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The Afghan anti-war movement grows

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Coverage of Afghanistan's burgeoning anti-war movement is sadly quite scarce, though we have seen in this space some of the more interesting reporting (see here for example). Lately, however, there have been developments which shed some interesting light on the (mostly) non-violent Afghan anti-war movement.

The Afghanistan Solidarity Party (ASP) has a platform dedicated to "women's rights, democracy, and secular society, a disarming of the country, and freedom of the press," according to a spokesperson interviewed by Sonali Kolhatkar and James Ingalls. Formed in 2004, the ASP has its roots in Maoist parties of the past, though it may be mentioned that Maoism in Afghanistan was often simply a label for anti-Soviet Marxists and socialists. In a manner typical of Afghan political parties, the ASP operates as a coalition of six parties and forms a part of a larger association of like-minded secular parties oriented toward democracy. It reports being active in most of Afghanistan's 34 provinces.

The party's pursuit of a human rights--centered value system has earned it many members. The internationally respected former Afghan foreign minister Dadfar Spanta, once a member of Germany's Green Party, joined the ASP a while after its founding.

As well, the ASP has won the admiration of widely-known Afghan activist Malalai Joya. When asked by an Italian audience last year about what groups they could financially support, Joya recommended RAWA, the Afghan Women's Mission and the ASP.

Indeed the ASP has gained a wide variety of supporters. Canada's own liberal war-boosters the Canada-Afghan Solidarity Committee have helped raise money for them. CASC's Terry Glavin, a pro-war fanatic if there ever was one, wrote in 2008:

It's heartening to see the Afghanistan Solidarity Party making a comeback after key party leader and co-founder Lal Mohammad was beheaded by the Taliban three years ago. ...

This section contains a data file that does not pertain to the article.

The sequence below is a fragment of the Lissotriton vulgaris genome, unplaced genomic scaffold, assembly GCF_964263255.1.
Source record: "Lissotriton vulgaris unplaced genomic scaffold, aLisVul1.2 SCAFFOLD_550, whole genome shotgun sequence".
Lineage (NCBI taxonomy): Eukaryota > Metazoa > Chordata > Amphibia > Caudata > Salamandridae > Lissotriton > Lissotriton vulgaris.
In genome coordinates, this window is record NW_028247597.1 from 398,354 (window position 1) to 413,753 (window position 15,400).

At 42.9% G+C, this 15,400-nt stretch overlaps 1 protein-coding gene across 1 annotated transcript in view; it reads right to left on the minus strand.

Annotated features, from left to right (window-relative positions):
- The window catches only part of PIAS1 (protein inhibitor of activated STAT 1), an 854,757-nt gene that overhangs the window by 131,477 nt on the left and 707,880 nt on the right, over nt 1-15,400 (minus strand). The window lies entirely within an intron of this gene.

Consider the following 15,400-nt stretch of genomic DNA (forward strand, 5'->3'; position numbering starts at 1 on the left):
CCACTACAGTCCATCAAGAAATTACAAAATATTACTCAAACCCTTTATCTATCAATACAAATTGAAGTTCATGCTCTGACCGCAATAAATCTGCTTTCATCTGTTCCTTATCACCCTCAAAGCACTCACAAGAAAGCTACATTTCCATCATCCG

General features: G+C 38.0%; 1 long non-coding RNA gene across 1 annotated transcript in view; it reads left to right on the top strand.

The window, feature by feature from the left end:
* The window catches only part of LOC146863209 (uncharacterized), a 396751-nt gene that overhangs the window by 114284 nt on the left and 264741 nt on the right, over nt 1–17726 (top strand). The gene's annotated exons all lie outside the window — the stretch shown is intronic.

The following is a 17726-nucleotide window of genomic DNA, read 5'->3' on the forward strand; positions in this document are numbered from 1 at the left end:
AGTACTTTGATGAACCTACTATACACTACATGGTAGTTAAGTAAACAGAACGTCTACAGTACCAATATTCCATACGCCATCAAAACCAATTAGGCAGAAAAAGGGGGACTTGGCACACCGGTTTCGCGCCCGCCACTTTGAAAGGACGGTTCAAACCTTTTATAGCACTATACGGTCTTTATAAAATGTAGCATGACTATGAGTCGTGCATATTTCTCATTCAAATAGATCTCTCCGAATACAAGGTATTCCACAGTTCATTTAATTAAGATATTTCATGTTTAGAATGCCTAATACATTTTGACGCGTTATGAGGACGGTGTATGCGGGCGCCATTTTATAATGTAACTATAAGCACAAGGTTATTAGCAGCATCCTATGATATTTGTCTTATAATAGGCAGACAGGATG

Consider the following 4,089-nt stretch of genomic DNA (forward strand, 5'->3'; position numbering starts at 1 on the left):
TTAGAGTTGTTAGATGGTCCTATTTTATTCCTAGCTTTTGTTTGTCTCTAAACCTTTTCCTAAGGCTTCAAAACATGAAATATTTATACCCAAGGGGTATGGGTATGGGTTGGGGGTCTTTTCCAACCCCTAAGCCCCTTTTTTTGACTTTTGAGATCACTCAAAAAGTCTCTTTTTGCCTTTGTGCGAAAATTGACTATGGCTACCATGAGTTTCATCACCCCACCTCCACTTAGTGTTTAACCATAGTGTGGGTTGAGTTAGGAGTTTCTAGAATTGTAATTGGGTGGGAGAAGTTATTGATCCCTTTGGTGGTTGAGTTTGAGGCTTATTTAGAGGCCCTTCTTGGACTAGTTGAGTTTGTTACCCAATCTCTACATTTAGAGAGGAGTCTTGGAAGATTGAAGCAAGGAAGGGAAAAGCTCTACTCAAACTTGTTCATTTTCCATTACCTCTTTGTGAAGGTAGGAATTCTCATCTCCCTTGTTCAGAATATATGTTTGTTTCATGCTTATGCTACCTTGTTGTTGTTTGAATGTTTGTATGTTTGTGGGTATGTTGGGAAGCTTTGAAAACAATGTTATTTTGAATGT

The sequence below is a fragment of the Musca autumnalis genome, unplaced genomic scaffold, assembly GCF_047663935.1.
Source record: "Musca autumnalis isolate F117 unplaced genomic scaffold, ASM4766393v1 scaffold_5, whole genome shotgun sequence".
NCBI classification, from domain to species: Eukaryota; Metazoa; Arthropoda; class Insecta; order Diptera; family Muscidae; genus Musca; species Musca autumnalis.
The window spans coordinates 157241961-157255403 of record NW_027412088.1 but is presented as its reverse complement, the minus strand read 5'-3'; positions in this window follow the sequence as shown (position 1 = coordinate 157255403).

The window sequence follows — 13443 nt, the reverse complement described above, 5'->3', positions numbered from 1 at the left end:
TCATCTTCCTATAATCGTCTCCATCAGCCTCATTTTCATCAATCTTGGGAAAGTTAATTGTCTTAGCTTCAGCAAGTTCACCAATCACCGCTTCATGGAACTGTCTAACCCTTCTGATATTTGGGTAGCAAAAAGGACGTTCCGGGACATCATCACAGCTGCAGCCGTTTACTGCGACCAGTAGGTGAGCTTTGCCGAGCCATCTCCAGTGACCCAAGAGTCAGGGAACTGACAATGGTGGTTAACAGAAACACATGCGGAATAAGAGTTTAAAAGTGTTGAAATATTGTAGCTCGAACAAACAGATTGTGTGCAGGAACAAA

These are precisely the kind of Afghans the Canada Afghanistan Solidarity Committee wants Canadians to know more about, and to support, politically, morally and materially. (link)

At the time the ASP was involved in the kind of mobilizing that Western war advocates can easily get behind. The party headed up a large demo in Kabul that year in support of Pervez Kambakhsh, the student journalist who has since been freed from death row. The CASC, however, will no doubt be disappointed to hear that the ASP is now mobilizing against the US-led occupation of their country.

Here you can see a Youtube video of an ASP protest in Herat this past May condemning Iran's hanging of several Afghan nationals living in Iran. The video shows a woman lifting her burka to speak into a megaphone, some minor property damage inflicted upon the Iranian embassy as well as what appears to be tussling with police. Participants are evidently a fairly broad mixture of people from secular and religious walks of life.

The Herat protest was part of several which the ASP organized in various cities. You can see photos of those demos here. All of them featured rhetoric aimed at the United States as well as Iran, and ASP banners denouncing the American-led occupation were prominent.